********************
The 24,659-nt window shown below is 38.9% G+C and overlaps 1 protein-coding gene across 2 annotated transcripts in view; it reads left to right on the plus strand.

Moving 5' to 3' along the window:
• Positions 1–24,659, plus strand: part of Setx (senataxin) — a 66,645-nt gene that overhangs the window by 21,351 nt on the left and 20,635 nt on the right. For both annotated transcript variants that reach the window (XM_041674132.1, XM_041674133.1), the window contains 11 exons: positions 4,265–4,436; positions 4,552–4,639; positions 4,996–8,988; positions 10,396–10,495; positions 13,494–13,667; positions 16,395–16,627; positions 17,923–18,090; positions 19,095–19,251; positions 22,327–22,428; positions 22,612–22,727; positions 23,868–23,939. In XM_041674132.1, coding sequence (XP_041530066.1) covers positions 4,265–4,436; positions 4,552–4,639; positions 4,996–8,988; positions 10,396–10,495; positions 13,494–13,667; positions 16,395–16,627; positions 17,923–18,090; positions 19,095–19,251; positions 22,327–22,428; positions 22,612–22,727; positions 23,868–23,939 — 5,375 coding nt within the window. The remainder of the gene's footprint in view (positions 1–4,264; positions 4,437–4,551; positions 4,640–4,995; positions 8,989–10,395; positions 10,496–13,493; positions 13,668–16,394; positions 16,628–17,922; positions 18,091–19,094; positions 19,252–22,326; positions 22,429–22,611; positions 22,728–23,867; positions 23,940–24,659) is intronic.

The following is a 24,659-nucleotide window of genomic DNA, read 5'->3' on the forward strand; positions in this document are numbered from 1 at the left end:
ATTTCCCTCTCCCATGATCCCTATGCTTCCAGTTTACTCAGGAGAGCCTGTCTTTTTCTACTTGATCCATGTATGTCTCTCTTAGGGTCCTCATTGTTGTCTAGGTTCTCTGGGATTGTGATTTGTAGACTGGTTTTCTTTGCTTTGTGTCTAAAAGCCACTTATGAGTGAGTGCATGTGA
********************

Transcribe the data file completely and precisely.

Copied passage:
The 24,659-nt window shown below is 38.9% G+C and overlaps 1 protein-coding gene across 2 annotated transcripts in view; it reads left to right on the plus strand.

Moving 5' to 3' along the window:
• Positions 1–24,659, plus strand: part of Setx (senataxin) — a 66,645-nt gene that overhangs the window by 21,351 nt on the left and 20,635 nt on the right. For both annotated transcript variants that reach the window (XM_041674132.1, XM_041674133.1), the window contains 11 exons: positions 4,265–4,436; positions 4,552–4,639; positions 4,996–8,988; positions 10,396–10,495; positions 13,494–13,667; positions 16,395–16,627; positions 17,923–18,090; positions 19,095–19,251; positions 22,327–22,428; positions 22,612–22,727; positions 23,868–23,939. In XM_041674132.1, coding sequence (XP_041530066.1) covers positions 4,265–4,436; positions 4,552–4,639; positions 4,996–8,988; positions 10,396–10,495; positions 13,494–13,667; positions 16,395–16,627; positions 17,923–18,090; positions 19,095–19,251; positions 22,327–22,428; positions 22,612–22,727; positions 23,868–23,939 — 5,375 coding nt within the window. The remainder of the gene's footprint in view (positions 1–4,264; positions 4,437–4,551; positions 4,640–4,995; positions 8,989–10,395; positions 10,496–13,493; positions 13,668–16,394; positions 16,628–17,922; positions 18,091–19,094; positions 19,252–22,326; positions 22,429–22,611; positions 22,728–23,867; positions 23,940–24,659) is intronic.

The following is a 24,659-nucleotide window of genomic DNA, read 5'->3' on the forward strand; positions in this document are numbered from 1 at the left end:
ATTTCCCTCTCCCATGATCCCTATGCTTCCAGTTTACTCAGGAGAGCCTGTCTTTTTCTACTTGATCCATGTATGTCTCTCTTAGGGTCCTCATTGTTGTCTAGGTTCTCTGGGATTGTGATTTGTAGACTGGTTTTCTTTGCTTTGTGTCTAAAAGCCACTTATGAGTGAGTGCATGTGA